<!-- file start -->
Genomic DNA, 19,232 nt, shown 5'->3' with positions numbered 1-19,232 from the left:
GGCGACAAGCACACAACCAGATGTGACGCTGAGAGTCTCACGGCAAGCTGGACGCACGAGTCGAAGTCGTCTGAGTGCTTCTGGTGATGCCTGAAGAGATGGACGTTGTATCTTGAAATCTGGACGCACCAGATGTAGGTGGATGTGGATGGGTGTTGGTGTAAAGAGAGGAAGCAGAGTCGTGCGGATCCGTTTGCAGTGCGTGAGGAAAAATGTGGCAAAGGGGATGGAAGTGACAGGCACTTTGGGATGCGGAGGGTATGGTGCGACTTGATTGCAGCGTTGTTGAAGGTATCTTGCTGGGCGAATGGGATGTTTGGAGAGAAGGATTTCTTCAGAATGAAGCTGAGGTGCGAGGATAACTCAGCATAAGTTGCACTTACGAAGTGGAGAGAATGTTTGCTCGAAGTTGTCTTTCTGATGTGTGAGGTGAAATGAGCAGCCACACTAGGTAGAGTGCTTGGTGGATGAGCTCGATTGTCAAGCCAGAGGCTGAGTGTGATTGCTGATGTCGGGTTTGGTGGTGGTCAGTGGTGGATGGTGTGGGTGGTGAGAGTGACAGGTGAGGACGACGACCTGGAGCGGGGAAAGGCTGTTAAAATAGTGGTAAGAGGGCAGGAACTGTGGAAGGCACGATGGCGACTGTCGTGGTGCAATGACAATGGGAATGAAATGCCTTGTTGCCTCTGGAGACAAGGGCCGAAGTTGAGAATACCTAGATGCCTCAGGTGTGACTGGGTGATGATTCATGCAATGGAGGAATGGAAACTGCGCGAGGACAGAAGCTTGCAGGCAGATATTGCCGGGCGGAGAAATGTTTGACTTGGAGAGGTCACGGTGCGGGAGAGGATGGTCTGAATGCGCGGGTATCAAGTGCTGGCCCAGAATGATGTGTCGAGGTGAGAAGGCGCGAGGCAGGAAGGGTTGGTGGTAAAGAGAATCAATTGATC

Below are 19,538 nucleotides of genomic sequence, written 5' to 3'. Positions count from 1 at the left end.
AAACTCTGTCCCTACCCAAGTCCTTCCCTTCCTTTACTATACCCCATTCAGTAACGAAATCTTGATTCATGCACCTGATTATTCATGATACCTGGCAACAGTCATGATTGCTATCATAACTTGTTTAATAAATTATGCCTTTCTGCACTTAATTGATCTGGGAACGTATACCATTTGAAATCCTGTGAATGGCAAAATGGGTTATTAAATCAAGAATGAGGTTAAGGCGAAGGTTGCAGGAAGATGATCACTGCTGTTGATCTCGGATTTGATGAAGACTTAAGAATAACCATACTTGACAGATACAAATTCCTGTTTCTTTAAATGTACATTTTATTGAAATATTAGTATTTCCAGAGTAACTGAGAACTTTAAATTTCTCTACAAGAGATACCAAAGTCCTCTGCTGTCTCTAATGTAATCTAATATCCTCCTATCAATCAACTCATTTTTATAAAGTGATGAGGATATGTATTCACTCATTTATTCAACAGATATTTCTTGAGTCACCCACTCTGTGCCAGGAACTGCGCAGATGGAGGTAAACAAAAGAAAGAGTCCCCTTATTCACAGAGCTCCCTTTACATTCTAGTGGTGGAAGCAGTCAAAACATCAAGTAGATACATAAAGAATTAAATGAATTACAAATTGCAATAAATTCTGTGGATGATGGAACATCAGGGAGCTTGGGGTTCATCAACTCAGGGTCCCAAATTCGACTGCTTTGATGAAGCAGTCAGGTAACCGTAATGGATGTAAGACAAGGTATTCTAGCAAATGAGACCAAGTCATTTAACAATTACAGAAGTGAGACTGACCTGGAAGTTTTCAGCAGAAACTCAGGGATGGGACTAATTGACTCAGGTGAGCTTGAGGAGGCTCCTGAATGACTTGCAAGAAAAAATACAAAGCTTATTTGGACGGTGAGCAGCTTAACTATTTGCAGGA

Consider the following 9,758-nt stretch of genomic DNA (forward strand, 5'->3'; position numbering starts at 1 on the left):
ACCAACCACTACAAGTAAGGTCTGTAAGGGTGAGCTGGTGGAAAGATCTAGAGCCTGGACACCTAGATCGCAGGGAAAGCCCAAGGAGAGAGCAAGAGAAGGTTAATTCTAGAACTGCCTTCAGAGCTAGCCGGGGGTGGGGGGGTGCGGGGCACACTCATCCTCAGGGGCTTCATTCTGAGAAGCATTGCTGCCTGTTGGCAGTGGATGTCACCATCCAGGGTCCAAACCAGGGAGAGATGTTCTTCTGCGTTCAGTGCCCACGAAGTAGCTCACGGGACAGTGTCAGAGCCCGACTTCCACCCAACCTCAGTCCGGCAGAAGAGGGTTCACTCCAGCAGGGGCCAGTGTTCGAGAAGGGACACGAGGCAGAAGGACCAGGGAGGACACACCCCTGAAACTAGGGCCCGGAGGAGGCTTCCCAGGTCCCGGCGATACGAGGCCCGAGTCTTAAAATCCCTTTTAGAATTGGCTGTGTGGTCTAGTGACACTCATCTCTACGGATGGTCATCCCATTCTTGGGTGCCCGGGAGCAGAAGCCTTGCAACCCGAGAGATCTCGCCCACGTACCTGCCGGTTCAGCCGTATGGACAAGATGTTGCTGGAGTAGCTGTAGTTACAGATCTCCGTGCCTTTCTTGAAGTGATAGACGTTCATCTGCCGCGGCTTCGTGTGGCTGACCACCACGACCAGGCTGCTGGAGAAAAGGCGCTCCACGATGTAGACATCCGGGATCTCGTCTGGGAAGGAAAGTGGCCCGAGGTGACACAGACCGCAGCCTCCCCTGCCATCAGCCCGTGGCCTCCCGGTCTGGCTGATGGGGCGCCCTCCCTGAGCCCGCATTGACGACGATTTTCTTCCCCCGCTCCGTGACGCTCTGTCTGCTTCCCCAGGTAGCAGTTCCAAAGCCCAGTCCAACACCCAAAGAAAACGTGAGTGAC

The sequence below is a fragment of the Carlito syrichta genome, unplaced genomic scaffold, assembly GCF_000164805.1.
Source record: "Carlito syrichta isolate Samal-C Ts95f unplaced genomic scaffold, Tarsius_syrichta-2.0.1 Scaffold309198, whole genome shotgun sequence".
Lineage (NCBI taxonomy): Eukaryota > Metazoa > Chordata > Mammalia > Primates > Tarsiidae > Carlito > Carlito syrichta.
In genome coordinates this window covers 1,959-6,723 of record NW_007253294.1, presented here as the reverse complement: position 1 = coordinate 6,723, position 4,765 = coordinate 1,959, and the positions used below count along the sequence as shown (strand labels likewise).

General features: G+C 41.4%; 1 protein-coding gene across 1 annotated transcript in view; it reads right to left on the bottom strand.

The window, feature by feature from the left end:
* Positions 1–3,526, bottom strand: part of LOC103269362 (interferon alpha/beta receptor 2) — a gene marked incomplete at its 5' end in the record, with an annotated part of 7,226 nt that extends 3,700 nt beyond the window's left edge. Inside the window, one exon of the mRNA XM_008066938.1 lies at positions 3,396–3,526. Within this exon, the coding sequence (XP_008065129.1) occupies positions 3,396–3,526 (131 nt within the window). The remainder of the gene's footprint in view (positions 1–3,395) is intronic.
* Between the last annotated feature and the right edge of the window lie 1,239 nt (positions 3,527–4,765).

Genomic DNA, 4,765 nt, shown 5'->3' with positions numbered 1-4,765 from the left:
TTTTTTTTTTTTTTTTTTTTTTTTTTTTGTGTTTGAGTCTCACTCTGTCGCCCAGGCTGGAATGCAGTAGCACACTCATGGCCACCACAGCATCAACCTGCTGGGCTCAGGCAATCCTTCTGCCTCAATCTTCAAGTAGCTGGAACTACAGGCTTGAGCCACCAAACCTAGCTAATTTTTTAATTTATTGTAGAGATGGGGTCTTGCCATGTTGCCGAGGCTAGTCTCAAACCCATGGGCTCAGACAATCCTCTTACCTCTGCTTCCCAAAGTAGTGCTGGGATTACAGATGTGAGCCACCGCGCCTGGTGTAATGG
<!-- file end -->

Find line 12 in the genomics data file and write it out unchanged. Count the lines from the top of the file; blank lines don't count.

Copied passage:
The window, feature by feature from the left end: